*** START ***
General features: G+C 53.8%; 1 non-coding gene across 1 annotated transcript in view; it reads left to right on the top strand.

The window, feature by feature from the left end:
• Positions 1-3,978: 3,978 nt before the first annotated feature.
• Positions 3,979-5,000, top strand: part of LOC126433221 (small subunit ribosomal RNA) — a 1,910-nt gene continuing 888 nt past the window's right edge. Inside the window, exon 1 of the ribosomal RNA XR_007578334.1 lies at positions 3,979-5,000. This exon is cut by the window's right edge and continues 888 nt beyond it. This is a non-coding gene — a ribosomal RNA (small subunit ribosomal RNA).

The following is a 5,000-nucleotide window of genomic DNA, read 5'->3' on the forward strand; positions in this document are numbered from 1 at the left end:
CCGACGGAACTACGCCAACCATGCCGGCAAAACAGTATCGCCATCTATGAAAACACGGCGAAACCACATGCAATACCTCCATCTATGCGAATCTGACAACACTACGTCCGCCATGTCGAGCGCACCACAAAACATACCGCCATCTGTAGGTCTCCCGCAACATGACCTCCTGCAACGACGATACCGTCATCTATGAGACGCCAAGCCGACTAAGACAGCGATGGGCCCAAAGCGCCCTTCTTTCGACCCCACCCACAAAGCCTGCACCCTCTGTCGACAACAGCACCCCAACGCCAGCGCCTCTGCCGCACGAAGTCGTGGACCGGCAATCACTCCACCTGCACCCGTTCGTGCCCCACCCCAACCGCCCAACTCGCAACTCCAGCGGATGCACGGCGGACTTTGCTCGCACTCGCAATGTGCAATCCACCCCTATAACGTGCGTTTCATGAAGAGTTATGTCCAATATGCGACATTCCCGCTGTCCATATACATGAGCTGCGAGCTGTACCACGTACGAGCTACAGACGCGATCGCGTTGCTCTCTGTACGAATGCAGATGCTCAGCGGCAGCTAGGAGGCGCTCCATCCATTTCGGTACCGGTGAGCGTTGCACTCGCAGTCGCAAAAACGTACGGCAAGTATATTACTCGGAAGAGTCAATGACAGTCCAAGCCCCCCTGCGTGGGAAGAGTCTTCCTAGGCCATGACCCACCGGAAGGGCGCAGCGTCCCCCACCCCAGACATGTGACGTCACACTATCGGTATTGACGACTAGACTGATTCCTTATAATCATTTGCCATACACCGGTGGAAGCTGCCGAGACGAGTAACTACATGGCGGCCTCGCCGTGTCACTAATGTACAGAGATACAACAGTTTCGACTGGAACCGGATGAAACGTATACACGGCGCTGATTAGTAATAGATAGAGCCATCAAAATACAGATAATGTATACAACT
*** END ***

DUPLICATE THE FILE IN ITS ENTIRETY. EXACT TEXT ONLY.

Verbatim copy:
General features: G+C 53.8%; 1 non-coding gene across 1 annotated transcript in view; it reads left to right on the top strand.

The window, feature by feature from the left end:
• Positions 1-3,978: 3,978 nt before the first annotated feature.
• Positions 3,979-5,000, top strand: part of LOC126433221 (small subunit ribosomal RNA) — a 1,910-nt gene continuing 888 nt past the window's right edge. Inside the window, exon 1 of the ribosomal RNA XR_007578334.1 lies at positions 3,979-5,000. This exon is cut by the window's right edge and continues 888 nt beyond it. This is a non-coding gene — a ribosomal RNA (small subunit ribosomal RNA).

The following is a 5,000-nucleotide window of genomic DNA, read 5'->3' on the forward strand; positions in this document are numbered from 1 at the left end:
CCGACGGAACTACGCCAACCATGCCGGCAAAACAGTATCGCCATCTATGAAAACACGGCGAAACCACATGCAATACCTCCATCTATGCGAATCTGACAACACTACGTCCGCCATGTCGAGCGCACCACAAAACATACCGCCATCTGTAGGTCTCCCGCAACATGACCTCCTGCAACGACGATACCGTCATCTATGAGACGCCAAGCCGACTAAGACAGCGATGGGCCCAAAGCGCCCTTCTTTCGACCCCACCCACAAAGCCTGCACCCTCTGTCGACAACAGCACCCCAACGCCAGCGCCTCTGCCGCACGAAGTCGTGGACCGGCAATCACTCCACCTGCACCCGTTCGTGCCCCACCCCAACCGCCCAACTCGCAACTCCAGCGGATGCACGGCGGACTTTGCTCGCACTCGCAATGTGCAATCCACCCCTATAACGTGCGTTTCATGAAGAGTTATGTCCAATATGCGACATTCCCGCTGTCCATATACATGAGCTGCGAGCTGTACCACGTACGAGCTACAGACGCGATCGCGTTGCTCTCTGTACGAATGCAGATGCTCAGCGGCAGCTAGGAGGCGCTCCATCCATTTCGGTACCGGTGAGCGTTGCACTCGCAGTCGCAAAAACGTACGGCAAGTATATTACTCGGAAGAGTCAATGACAGTCCAAGCCCCCCTGCGTGGGAAGAGTCTTCCTAGGCCATGACCCACCGGAAGGGCGCAGCGTCCCCCACCCCAGACATGTGACGTCACACTATCGGTATTGACGACTAGACTGATTCCTTATAATCATTTGCCATACACCGGTGGAAGCTGCCGAGACGAGTAACTACATGGCGGCCTCGCCGTGTCACTAATGTACAGAGATACAACAGTTTCGACTGGAACCGGATGAAACGTATACACGGCGCTGATTAGTAATAGATAGAGCCATCAAAATACAGATAATGTATACAACT